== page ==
I wondered what his first day at DEI was like. Gurss chuckled and explained, “It wasn’t really as remarkable as you would think. I have a background in music and I knew Dale Jr. really liked music. My first time meeting him was at a test session in Michigan, so I brought him a CD of a bunch of cool songs I thought he would like, so that kind of helped get our relationship off to a good start.”

Of course, it was a bit different for Gurss because he worked for Budweiser, not DEI, but I didn’t see how one could step onto the Intimidator’s turf without it being a significant event. He had to search his memory, but said, “My first encounter with Big E would have probably been in 2000 for the season-open media event. I have to admit it seemed relatively normal at the time. It was not a huge deal.” 

Gurss qualified that statement by saying, “But if you were around Big E for any amount of time, he was a presence that seemed to expand to fill any place he might be in whether it was at Daytona or at DEI. He just had that presence about him that was really just almost indescribable, which as a writer is frustrating because it’s been really tough for me to explain. He had a kind of charisma that’s hard to define.”

Was Earnhardt was really larger-than-life? The phrase is often used but rarely true.

Gurss said, “Yes. Absolutely.”

The events of those first two seasons with Dale Earnhardt Jr. are chronicled in the books and have been covered in other interviews. While the death of his father affected him more profoundly than anything else did, there were a few other situations that I think affected Earnhardt Jr.'s career more than people may realize, so I focused on them. 

Steve Park's Darlington crash

In the book, Gurss briefly mentions Junior's DEI teammate Steve Park's horrific crash in the Busch race at Darlington in September 2001. Park, driver of the DEI No. 1 Pennzoil Chevy, was piloting the Whelen Engineering Chevy for Ted Marsh. As the field began moving after a rain delay, Larry Foyt, who was a lap down, rushed to get back to the front of the field for the restart. Park’s car made an abrupt left turn, directly into the path of Foyt, who could not avoid crashing directly into the driver's side at what he later estimated to be about 100 mph. I was watching the race when the accident happened, and wondered how Earnhardt Jr. and DEI as a whole reacted to the situation.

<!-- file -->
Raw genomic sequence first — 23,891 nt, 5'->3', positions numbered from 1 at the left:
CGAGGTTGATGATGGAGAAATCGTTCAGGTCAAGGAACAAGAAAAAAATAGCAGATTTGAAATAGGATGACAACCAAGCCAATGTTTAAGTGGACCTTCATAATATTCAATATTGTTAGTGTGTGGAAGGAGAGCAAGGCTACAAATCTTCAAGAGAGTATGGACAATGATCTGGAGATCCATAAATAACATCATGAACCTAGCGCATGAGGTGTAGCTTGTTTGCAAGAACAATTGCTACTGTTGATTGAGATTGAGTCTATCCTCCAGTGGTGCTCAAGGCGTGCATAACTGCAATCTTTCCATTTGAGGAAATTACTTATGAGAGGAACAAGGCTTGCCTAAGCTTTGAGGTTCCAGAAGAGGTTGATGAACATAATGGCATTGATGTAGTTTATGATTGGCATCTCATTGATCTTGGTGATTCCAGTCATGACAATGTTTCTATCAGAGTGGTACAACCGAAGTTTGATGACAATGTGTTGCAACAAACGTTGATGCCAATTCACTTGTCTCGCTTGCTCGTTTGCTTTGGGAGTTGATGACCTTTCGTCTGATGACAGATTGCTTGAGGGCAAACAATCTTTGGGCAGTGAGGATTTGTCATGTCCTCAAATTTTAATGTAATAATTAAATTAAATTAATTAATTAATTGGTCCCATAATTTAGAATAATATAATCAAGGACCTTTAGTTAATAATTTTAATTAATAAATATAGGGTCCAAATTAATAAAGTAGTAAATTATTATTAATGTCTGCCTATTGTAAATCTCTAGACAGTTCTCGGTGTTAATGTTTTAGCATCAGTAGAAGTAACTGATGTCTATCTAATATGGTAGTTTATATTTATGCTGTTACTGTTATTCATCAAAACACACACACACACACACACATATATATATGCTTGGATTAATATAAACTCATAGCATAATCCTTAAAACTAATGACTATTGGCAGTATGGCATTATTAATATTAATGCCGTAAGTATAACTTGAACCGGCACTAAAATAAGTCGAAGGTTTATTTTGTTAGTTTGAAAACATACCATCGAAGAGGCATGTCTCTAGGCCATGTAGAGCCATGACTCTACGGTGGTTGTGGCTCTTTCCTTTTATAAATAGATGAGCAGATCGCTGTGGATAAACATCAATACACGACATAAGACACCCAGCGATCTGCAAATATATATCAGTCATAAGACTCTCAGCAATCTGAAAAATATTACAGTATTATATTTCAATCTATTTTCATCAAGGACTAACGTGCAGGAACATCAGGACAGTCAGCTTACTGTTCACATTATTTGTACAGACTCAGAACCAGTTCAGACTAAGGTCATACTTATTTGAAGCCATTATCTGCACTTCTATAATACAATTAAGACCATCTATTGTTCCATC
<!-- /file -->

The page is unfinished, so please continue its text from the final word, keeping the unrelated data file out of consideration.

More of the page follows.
"It’s intriguing that you ask about that," Gurss said, "Because if there’s a scenario that develops where I do the followup to this, the 2002 story, Steve Park’s crash takes on a much larger role."

Analysts believe Park must have removed the steering wheel during the delay and didn't get it back on properly. Park doesn't remember. He was wearing a Hutchens Device, the series of straps and buckles developed by RCR engineer Bobby Hutchens, but was knocked unconscious by the impact, suffering a traumatic brain injury that left him with blurred vision and slurred speech. He missed the rest of the season and the beginning of the 2002 season.

Safety crews cut Park out of the car that day, and during the process put up the dreaded blue tarps that hadn’t been seen since Earnhardt’s death at Daytona. Park was airlifted to an area hospital.

Gurss said, “It was horrible and ominous because we were watching the same video feed the rest of the world was. So they airlifted him, and to me one of the chilling quotes in the book [In The Red] was when Junior said, ‘Someone named Earnhardt needs to be at that hospital.”

When Junior and Gurss arrived at the hospital, the PR rep from NASCAR was there, saying Park was OK. “So we were really relieved. Junior went in to see him, and Steve Park recognized Junior but it was very clear that he was not all right, he was not OK. So it was a very strange day in the some of the same ways that the day we lost his dad was a strange day. It just was heart-wrenching to write about both of those.”